When I give talks about my book people are curious about where I get the characters. Of course, the descriptions of the historic characters and their stories come from my historical research: reading, biographies, going to museums, talking to sources, often starting on line with Wikipedia.
The fictitious characters are more difficult. They fill out the cast, when I can’t find an historic personage who fits the bill or a villain whose real descendants might be offended.  They come out of my imagination, with huge input from people and incidents I have experienced over my lifetime. 


When I was a little boy my favorite aunt was Aunty Betty. On second thoughts she was one of my favorites. There were lots of aunts to choose from and they were all pretty nice and inclined to spoil small nephews. My mother was one of ten children, five boys and five girls. Like many of their generation two were spinsters, their fiancés killed in the Great War. My father had one sister, Hilda, who was very interesting but lived a long way away in Wadebridge where my father was born. You had to hire a car to drive the twenty miles. Rarely done. However, they all lived in Cornwall.

Part of the reason why Aunty Betty was a favorite was that she always gave me £5 at the beginning of every school term. That was in the days when £5 notes were bigger than £1 or 10 shilling notes and printed on one side of crisp white paper, the kind called banknote. £5 was worth so much then that whenever a note changed hands you signed your name on the back. My mother said that Aunty Betty was comfortably off and could well afford it. She had been widowed twice and both of her husbands left her quite a bit of money.

She had a stepson with one of them, Uncle Rodgy. He was a retired tea planter from India, a bachelor, and lived in rooms with Mrs. May at the end of Manley Terrace. He had a gimpy leg and walked with a cane but went down every day to The Stag just before lunch. My mother said he drank. He was a dry old stick and used to tell me stories with a raspy smoke rough voice. He gave me some serious advice. “Don’t marry for money, my son, but be near where ’tis.”

However, Aunty Betty was a tough old bird and she made her feelings known, especially when I slipped into the habit of only seeing her three times a year, once at the beginning of every term. She was used to being frank with her opinions. She had retired as matron of the Bristol Royal Infirmary and she was not persnickety about dealing with little boys who needed to pee and poop. Apparently she had terrified the young nurse probationers at the hospital. She was still in charge when my big sister Pat went there to qualify as a physiotherapist. Pat admired her. The war was still on and during the blackout Aunty Betty used to walk her home at night through the rougher city streets, protecting her from the young servicemen keeping themselves cheerful with too much beer.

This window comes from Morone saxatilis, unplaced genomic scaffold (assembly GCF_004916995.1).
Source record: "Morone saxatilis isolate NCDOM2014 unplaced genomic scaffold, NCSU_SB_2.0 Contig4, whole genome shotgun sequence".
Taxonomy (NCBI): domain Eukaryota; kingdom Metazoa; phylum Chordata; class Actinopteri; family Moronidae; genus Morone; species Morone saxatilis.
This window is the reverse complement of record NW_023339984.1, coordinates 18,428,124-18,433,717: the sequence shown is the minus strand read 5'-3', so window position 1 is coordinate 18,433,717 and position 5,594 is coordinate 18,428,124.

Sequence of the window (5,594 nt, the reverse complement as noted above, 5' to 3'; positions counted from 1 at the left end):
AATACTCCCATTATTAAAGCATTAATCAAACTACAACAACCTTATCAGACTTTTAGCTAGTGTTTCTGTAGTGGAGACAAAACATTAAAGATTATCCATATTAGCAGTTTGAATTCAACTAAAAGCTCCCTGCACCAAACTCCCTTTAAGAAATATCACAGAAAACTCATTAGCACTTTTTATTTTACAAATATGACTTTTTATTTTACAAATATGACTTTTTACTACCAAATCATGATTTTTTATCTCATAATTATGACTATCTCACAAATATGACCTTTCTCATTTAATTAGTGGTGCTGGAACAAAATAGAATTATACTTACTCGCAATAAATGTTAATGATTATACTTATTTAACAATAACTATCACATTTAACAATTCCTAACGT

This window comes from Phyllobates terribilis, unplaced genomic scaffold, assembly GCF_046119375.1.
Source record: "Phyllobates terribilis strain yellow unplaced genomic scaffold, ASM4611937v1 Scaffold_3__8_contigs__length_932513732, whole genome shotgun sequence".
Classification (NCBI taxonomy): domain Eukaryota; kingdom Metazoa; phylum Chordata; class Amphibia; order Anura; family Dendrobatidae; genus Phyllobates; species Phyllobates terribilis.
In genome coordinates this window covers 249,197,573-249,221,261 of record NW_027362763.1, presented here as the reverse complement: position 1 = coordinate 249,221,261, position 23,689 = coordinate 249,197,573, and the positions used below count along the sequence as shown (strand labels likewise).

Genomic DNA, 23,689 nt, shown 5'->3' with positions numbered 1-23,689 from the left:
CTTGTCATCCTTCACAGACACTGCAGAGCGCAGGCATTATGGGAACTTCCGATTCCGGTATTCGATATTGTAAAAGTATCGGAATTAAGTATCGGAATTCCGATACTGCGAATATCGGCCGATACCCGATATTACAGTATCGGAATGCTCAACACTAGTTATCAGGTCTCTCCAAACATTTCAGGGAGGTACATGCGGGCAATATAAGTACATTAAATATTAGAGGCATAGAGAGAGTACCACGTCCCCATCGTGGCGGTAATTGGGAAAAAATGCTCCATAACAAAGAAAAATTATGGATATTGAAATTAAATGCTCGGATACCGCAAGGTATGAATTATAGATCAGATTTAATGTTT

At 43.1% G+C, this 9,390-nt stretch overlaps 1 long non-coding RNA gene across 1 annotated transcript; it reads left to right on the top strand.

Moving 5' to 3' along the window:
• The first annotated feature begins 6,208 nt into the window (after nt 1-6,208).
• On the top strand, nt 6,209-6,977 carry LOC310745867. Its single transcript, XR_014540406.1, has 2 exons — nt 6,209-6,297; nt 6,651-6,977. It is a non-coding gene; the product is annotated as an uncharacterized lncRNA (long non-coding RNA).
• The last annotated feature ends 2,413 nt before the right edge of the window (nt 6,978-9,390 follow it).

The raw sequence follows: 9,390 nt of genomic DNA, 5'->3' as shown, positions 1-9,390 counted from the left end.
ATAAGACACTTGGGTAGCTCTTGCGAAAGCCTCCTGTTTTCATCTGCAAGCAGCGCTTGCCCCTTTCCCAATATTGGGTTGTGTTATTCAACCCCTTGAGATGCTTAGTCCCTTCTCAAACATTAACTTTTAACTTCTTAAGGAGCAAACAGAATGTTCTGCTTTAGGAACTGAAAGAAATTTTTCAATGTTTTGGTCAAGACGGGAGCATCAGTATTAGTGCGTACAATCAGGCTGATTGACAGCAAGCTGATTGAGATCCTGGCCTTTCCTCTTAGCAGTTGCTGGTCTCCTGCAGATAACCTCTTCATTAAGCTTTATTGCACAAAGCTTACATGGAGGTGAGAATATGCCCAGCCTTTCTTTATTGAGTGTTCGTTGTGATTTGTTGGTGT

Before we moved, we used to live next to Aunty Betty. My Uncle Dick built our houses. My father thought Aunty Betty was bossy, although he usually kept that to himself. The nice thing about her house was that it had concrete paths. These were much better for my little red pedal car than our gravel paths, so I spent a lot of time there. She lived alone upstairs and rented the ground floor to a retired farmer and his wife. When I visited her she would give me a Jacob’s Cream Cracker with butter, scraped thin because it was rationed.

I especially enjoyed sitting at her front window looking out and waiting for Ernie Penna to arrive. Poor old Ernie didn’t have very good jobs because he wasn’t right in the head and couldn’t speak clearly. He was a well known local character. Every day he would walk down to the railway station to pick up the evening newspapers from Plymouth and come back up Station Road with them in a canvas bag slung over his shoulder. He also carried a long pole and lit the gas lamps along the street as he went. Ernie would call out, “Eeran Errol”. If you were in the know, you knew that was Evening Herald. Aunty Betty would give me a penny and I would run out across the street to buy her paper from Ernie.

Just a month or two after the war ended the Labour Party withdrew from the coalition government. Parliament was dissolved on June 15 and there was a general election. We were all very excited. People expected Winston Churchill and the Conservatives, the Tories, to win in gratitude for his inspiring war leadership. Our family was Liberal. My father particularly admired the great Isaac Foot who had been our M.P. before the war. Mr. Foot’s father had been a humble carpenter. Isaac educated himself and became a lawyer, a solicitor, in the nearby city of Plymouth, although he lived in Cornwall. He was a student of Oliver Cromwell, a Methodist lay preacher, and an ardent teetotaler. He became lord mayor, was elected to the House of Commons and rose to being the Secretary for India in the last Liberal government.

Isaac Foot had five sons and every morning at breakfast each son had to make a one minute speech. That practice stood them in good stead. They all went to Oxford and three became presidents of the Union, the debating society. Hugh went into the Colonial Service and triumphed as the last Governor of Cyprus. His brothers said that he loved dressing up in fancy uniforms. However, he settled the intractable Cypriot civil war between the Greeks and the Turks. His reward was a peerage and he retired as Lord Caradon, named after the Cornish tin mine near his father’s home.